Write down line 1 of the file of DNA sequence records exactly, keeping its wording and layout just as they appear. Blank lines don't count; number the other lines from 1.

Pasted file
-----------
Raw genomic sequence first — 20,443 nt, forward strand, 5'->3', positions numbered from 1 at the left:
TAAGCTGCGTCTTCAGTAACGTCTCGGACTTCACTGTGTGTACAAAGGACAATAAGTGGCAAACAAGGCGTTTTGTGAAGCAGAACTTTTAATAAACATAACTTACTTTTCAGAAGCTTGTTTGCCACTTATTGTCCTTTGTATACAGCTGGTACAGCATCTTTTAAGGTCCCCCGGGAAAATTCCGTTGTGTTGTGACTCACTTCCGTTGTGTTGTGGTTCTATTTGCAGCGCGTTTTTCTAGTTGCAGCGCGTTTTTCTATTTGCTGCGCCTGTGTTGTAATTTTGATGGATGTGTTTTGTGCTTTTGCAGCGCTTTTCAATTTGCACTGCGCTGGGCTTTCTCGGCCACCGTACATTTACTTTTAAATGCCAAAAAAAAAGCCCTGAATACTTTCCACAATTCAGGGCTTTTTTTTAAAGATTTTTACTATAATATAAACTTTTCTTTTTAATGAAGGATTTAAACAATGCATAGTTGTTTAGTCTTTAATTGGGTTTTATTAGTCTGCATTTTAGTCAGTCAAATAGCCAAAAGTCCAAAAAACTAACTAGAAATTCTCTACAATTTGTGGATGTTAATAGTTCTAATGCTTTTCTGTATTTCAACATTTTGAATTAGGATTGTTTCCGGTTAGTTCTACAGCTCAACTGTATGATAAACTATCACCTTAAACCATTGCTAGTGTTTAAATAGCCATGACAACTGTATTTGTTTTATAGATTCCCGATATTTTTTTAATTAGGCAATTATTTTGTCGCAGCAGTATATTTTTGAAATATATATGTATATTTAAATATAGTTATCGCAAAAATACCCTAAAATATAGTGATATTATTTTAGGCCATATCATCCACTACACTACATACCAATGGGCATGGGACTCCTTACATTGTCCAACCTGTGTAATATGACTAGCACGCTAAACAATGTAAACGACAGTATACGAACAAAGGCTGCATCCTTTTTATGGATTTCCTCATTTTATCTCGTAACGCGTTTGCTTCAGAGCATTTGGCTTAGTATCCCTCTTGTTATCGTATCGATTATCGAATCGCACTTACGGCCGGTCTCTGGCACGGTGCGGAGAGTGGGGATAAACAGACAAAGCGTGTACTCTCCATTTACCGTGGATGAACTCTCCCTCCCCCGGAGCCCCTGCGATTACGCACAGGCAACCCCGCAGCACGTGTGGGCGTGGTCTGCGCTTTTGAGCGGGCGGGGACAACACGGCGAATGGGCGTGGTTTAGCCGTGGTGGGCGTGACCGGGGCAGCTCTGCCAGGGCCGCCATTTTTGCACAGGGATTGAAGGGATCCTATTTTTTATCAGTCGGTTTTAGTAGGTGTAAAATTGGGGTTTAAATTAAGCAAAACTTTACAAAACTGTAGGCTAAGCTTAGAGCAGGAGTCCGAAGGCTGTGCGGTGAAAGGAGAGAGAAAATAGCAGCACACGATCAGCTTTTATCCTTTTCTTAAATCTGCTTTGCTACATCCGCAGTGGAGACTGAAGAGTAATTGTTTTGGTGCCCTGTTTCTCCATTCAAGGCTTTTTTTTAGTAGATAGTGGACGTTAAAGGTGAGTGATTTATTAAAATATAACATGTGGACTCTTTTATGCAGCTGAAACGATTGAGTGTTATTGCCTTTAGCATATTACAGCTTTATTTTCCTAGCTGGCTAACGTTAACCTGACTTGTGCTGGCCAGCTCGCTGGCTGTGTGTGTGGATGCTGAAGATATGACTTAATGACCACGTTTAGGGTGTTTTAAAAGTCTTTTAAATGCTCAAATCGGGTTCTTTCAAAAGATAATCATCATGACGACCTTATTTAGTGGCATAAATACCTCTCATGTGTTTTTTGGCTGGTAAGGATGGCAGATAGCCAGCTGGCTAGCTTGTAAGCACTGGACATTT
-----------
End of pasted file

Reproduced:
Raw genomic sequence first — 20,443 nt, forward strand, 5'->3', positions numbered from 1 at the left: